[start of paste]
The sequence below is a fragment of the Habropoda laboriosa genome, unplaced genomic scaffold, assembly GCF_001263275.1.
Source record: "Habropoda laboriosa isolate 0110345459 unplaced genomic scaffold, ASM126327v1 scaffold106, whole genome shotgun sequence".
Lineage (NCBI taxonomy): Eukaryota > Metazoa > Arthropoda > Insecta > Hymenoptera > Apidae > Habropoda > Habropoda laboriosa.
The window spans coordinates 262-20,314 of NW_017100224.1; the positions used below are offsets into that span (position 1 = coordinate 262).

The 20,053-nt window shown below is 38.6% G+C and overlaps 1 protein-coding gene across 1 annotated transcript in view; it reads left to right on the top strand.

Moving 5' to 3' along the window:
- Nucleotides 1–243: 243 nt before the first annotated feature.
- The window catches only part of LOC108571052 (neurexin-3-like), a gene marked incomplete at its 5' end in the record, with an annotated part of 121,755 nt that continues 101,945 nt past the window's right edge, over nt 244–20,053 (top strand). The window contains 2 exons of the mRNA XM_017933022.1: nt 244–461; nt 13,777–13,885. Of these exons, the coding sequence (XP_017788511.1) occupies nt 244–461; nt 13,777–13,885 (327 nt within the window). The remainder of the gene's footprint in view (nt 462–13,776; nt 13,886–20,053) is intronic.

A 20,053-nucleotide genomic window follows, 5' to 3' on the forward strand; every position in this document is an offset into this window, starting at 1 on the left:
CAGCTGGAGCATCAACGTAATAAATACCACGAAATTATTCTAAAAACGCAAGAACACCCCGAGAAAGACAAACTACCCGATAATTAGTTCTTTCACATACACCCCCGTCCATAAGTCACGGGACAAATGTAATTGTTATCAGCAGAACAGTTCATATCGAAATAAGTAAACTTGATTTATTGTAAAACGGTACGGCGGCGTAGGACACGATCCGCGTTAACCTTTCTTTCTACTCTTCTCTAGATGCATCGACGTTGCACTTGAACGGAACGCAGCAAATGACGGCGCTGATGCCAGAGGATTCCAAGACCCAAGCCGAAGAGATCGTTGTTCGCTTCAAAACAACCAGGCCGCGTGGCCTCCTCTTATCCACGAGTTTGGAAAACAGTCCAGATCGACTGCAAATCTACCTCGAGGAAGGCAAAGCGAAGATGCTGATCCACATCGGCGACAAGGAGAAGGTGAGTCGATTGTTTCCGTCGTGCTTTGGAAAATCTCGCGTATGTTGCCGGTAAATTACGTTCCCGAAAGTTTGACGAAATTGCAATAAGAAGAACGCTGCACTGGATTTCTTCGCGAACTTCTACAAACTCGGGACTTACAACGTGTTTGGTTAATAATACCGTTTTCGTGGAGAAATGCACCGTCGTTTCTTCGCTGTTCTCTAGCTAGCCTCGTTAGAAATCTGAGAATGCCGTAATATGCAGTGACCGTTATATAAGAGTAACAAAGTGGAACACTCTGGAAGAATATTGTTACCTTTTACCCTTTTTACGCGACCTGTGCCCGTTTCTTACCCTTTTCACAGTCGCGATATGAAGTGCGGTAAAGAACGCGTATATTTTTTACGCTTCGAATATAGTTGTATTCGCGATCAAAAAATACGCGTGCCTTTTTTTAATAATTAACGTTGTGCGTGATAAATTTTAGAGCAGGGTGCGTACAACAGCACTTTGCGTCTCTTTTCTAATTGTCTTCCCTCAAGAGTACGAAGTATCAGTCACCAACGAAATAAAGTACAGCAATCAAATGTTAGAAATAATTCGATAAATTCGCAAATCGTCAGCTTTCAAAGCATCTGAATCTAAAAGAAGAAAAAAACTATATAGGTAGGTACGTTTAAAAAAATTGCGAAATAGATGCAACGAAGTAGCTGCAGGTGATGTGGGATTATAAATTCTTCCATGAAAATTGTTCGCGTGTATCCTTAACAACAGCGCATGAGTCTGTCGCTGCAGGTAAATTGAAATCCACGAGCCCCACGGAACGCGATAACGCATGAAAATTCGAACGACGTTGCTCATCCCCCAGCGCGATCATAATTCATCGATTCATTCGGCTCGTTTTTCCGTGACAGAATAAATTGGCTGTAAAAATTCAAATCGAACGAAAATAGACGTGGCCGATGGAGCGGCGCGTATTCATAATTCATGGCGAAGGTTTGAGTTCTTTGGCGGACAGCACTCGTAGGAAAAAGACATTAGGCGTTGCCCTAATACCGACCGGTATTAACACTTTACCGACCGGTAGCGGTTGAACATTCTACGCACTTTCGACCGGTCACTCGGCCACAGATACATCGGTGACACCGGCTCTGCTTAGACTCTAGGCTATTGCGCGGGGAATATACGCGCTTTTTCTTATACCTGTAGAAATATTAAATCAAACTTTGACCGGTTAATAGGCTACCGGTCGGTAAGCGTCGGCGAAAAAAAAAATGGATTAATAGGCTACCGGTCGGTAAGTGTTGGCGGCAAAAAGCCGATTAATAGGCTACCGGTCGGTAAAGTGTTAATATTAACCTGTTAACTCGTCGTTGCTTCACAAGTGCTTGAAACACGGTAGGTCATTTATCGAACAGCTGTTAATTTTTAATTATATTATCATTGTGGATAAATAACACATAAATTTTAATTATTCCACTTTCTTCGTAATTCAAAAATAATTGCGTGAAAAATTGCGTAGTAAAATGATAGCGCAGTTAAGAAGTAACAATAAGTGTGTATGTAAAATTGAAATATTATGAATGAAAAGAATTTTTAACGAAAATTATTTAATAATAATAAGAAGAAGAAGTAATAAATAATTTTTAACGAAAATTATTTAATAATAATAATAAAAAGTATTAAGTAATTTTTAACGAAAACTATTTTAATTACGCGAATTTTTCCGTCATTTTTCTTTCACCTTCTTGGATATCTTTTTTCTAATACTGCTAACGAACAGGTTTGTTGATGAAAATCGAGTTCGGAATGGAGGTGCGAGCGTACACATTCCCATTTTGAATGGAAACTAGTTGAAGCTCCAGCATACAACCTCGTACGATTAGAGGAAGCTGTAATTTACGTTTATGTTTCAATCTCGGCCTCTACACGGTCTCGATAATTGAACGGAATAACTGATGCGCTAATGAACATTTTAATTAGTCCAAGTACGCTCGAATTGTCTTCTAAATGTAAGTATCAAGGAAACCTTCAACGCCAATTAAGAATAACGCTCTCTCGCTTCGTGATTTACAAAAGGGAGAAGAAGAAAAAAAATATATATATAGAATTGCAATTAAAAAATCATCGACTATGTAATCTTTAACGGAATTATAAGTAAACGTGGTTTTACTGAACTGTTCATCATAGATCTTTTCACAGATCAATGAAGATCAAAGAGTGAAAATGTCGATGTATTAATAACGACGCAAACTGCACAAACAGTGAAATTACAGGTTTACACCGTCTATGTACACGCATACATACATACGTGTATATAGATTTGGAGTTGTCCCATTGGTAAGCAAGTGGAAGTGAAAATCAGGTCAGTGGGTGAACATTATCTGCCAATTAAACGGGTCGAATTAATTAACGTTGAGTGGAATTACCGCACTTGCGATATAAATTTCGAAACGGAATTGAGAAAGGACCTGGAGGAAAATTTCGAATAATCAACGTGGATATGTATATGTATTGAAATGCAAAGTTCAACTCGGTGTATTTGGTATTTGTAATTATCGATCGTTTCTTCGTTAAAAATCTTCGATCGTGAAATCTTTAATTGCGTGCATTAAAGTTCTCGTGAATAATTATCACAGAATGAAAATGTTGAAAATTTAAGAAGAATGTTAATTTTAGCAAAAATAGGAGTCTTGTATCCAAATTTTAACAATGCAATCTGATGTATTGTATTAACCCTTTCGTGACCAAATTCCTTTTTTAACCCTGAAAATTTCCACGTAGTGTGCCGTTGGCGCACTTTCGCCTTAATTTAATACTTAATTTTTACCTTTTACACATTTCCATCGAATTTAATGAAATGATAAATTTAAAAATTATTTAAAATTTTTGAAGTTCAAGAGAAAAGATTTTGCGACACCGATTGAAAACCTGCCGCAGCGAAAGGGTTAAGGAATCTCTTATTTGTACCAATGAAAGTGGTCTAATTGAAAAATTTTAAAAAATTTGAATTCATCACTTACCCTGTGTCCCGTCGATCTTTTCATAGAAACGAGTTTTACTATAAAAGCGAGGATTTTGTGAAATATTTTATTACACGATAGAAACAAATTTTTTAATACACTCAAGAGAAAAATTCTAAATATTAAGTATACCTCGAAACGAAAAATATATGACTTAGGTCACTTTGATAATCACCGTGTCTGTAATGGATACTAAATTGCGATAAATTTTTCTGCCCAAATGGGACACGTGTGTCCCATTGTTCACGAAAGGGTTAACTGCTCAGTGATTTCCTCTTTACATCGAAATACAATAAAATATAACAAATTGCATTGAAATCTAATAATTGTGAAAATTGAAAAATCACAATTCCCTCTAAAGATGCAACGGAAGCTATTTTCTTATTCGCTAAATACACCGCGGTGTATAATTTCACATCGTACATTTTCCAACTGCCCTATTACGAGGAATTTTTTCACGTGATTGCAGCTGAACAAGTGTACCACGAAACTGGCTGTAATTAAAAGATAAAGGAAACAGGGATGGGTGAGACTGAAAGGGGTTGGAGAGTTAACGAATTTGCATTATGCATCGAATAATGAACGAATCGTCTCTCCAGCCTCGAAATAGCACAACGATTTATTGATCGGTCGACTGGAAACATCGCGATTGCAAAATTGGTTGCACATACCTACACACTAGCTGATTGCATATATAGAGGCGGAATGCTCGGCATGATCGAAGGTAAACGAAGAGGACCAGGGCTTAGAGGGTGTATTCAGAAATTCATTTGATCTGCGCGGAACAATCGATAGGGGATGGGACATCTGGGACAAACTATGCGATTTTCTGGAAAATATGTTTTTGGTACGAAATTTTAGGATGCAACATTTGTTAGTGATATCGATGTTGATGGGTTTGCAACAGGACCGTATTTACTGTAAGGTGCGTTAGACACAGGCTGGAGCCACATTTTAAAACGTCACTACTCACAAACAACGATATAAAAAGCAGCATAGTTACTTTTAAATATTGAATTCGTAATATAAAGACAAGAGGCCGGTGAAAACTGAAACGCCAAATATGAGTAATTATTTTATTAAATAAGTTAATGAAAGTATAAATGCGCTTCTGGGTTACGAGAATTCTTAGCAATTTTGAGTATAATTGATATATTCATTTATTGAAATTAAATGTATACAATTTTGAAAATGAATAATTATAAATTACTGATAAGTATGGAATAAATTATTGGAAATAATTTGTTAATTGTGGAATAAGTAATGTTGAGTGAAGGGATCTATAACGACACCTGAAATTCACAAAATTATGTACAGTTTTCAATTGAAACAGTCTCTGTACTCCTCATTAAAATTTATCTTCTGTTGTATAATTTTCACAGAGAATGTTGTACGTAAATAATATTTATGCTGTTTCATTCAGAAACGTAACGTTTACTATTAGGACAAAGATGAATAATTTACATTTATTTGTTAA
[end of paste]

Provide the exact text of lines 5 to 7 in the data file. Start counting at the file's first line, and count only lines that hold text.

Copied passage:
The 20,053-nt window shown below is 38.6% G+C and overlaps 1 protein-coding gene across 1 annotated transcript in view; it reads left to right on the top strand.

Moving 5' to 3' along the window:
- Nucleotides 1–243: 243 nt before the first annotated feature.